Art- and documentary photography project: Tanzania Unlimited Ltd.
Portraying people and export businesses of today’s growing economy
International conference ‘Africa works!’ 21st Century trends, Oct 2012, Zeist
29th of Oct 2012, 4 PM Hendrik Marsmanzaal (great hall), see www.africaworks.nl
Thank you for being here. I am Mathilde Jansen. Documentary and art photographer and mixed media artist living in Amsterdam. My work reflects on intercultural relations, socio-economic structures, international trade, the global economy and biodiversity. I set cross-connections between actualities, dreams and reality. Travelling through and living in such diverse places as Israel, Jordan, Egypt, Iran, Tanzania, Ethiopia and various European countries, I’ve observed the importance of economics in culture, art and everyday life. I’ve come to believe that economy is in this respect more powerful than politics. I’ve also observed that consumers represent the key of the economy.
During this conference, I’d like to share a story about today’s life in Tanzania. In 2008 I photographically documented the upcoming economy for my project Tanzania Unlimited Ltd. I traveled back in 2010 and portrayed personal and socio-economical structures, for another artistic series, titled Tanzania Revisited. And I will be working there in one month again, to prepare an international documentary project on nature, industries and the social and inner life of workers and traders who work with metals, iron ore and minerals.
Before showing you some images of the art and documentary photography project Tanzania Unlimited Ltd., I’d like to introduce myself a little bit further, by telling you about one of my dreams. I am gonna mentally undress myself a bit now.
I’ve been portraying export businesses in 2008, but it could have been yesterday: the growing economy is still relevant and actual. It’s rarely covered by news media though. Imagery of the African continent often still relies on a vision of around 1950, I think Africa’s inner independence is still in progress; economical and social equality should follow after political freedom. African countries often depend on western aid and foreign or Chinese investors. If we start thinking outside the box, we can imagine African countries to be suppliers of natural resources, and art craft. For China’s market, and for future western food markets, such as the Netherlands, which depends heavily on imports. The available land for farming is becoming increasingly limited.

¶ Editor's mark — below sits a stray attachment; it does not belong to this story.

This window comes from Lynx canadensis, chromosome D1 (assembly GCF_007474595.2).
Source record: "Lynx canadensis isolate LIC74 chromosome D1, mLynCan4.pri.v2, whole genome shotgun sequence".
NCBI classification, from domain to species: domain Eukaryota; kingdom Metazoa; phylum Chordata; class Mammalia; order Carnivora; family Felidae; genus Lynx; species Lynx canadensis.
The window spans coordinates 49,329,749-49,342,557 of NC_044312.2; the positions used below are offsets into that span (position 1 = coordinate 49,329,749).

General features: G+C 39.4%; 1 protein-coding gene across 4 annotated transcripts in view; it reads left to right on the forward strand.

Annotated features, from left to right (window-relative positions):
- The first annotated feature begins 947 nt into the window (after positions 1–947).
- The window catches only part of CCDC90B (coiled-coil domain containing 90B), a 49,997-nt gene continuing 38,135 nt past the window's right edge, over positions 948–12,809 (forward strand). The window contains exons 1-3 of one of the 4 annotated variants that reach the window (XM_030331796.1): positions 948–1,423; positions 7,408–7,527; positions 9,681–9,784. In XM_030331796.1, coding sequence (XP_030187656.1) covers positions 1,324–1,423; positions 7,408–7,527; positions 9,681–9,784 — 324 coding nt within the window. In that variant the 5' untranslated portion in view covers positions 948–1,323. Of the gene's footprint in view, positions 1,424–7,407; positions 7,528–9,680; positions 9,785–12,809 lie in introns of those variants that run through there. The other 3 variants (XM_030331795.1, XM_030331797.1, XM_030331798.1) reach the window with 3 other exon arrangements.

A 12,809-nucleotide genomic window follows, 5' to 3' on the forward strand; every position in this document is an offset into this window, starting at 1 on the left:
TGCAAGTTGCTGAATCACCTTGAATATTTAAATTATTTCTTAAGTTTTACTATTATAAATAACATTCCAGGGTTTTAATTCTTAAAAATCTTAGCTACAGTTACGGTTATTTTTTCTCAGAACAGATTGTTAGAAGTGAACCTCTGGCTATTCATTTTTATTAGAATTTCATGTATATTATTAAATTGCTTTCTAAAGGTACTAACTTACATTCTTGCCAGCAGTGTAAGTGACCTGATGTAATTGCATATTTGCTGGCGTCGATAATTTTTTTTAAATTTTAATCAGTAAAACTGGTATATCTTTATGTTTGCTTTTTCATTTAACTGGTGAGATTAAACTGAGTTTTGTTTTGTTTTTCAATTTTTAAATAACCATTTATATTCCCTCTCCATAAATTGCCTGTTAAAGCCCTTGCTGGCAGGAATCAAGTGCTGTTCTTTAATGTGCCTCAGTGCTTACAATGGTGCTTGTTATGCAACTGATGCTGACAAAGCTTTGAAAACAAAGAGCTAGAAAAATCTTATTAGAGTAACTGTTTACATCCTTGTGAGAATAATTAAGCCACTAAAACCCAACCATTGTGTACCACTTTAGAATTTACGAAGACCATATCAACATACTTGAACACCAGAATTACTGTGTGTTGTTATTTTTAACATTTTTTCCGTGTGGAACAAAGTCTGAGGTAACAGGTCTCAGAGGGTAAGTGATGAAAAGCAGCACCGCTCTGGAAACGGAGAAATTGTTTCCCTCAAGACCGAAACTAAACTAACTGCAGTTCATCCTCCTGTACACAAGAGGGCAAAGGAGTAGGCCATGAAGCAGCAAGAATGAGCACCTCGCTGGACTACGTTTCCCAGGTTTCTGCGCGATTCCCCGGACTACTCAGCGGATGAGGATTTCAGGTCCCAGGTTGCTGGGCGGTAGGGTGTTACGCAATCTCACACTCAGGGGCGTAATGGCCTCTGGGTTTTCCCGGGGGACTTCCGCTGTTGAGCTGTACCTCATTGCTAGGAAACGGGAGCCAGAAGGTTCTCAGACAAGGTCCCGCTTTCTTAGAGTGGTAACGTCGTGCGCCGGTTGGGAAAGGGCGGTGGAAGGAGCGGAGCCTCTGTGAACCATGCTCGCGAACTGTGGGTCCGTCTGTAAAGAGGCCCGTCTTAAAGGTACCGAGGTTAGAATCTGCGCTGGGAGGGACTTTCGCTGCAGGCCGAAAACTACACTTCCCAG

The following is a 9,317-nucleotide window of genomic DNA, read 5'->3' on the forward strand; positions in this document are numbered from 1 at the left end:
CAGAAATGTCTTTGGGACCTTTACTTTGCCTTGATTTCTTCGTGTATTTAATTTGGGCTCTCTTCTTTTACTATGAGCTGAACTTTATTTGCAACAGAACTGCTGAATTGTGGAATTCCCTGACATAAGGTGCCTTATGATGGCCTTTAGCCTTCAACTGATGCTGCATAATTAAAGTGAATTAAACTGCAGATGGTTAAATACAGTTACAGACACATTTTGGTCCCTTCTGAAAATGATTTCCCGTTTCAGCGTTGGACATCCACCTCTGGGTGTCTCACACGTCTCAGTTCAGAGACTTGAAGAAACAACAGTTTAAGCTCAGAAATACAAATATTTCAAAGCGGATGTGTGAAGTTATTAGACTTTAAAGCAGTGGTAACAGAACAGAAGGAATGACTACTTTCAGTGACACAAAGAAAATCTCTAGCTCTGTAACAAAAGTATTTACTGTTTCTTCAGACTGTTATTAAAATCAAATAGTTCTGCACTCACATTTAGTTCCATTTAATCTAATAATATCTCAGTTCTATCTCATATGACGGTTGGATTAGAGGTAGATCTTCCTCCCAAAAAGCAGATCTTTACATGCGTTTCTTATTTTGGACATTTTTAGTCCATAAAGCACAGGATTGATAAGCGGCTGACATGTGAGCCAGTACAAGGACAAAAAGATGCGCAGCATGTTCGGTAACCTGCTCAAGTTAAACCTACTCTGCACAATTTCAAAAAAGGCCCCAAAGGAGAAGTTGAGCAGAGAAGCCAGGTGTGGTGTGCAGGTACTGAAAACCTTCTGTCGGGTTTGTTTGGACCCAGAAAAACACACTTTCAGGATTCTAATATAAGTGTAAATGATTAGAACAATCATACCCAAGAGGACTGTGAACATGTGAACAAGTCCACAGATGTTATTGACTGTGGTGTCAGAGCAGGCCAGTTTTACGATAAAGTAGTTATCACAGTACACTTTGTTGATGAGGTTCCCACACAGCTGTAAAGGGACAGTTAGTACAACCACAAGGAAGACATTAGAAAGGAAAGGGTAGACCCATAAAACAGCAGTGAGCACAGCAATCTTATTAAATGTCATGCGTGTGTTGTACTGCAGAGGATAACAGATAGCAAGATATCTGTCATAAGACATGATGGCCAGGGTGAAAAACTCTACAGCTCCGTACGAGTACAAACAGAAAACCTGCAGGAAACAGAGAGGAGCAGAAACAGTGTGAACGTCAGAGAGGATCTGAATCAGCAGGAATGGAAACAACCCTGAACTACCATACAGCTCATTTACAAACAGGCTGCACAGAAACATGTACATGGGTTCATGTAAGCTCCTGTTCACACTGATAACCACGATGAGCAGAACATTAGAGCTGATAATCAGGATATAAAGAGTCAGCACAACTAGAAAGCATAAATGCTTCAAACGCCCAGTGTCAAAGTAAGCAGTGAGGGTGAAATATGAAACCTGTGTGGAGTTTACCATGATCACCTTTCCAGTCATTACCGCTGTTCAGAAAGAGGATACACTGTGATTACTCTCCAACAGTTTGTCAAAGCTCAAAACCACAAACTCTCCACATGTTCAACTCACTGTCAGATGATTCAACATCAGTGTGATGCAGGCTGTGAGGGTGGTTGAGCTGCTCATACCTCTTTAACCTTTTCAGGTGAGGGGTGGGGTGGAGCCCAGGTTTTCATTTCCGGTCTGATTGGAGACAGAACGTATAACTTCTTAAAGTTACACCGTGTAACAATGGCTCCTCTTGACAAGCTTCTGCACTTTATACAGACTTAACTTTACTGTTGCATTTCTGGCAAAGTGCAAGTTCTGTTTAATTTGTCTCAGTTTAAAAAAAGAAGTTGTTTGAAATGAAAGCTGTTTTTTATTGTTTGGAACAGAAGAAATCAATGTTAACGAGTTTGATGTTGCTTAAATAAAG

I have this dream, and I’ll share it with you. Because sometimes dreams come true, partly. As I’m born in a business family, I’m aware of concessions to be made and work to be done. It’s my role as an art and documentary photographer to envision parallel realities or dreams on the one hand, whilst observing and documenting real situations and actualities on the other hand. So I partly stage dreamscapes of innovation or understanding, based on and in interaction with reality on site.
My artistic images stimulate imagination; new structures of today or tomorrow. At the same time my documentary images show that I’m not from Mars and that I’m in touch with reality.
It’s my dream to see an Africa in which leaders and local communities collaborate equally with foreign politicians, countries and companies to stimulate economical and social welfare. African cultures consist of strong social networks. Strong citizenship can be realised and enriched through strong extended families.
Many African countries are now dreaming of (more) wealth. But in fact this dream is hard to catch, as it’s wholly depended on the earth and the soil, which are in need of protection too. Because humans are just passers-by, spending a few seconds on this long living planet and its biodiversity. Who says it’s good to extract each drop of oil, to spill every inch of gold in a country, to exhaust all available land for food crops? What about people who are willing to maintain their ecological heritage or rely on sustainable policies for economical growth and social facilities? What will be left for their kids, how can the ancestors gaze down in content on a country? Will it be Africa, as we know it? Will African world heritage remain?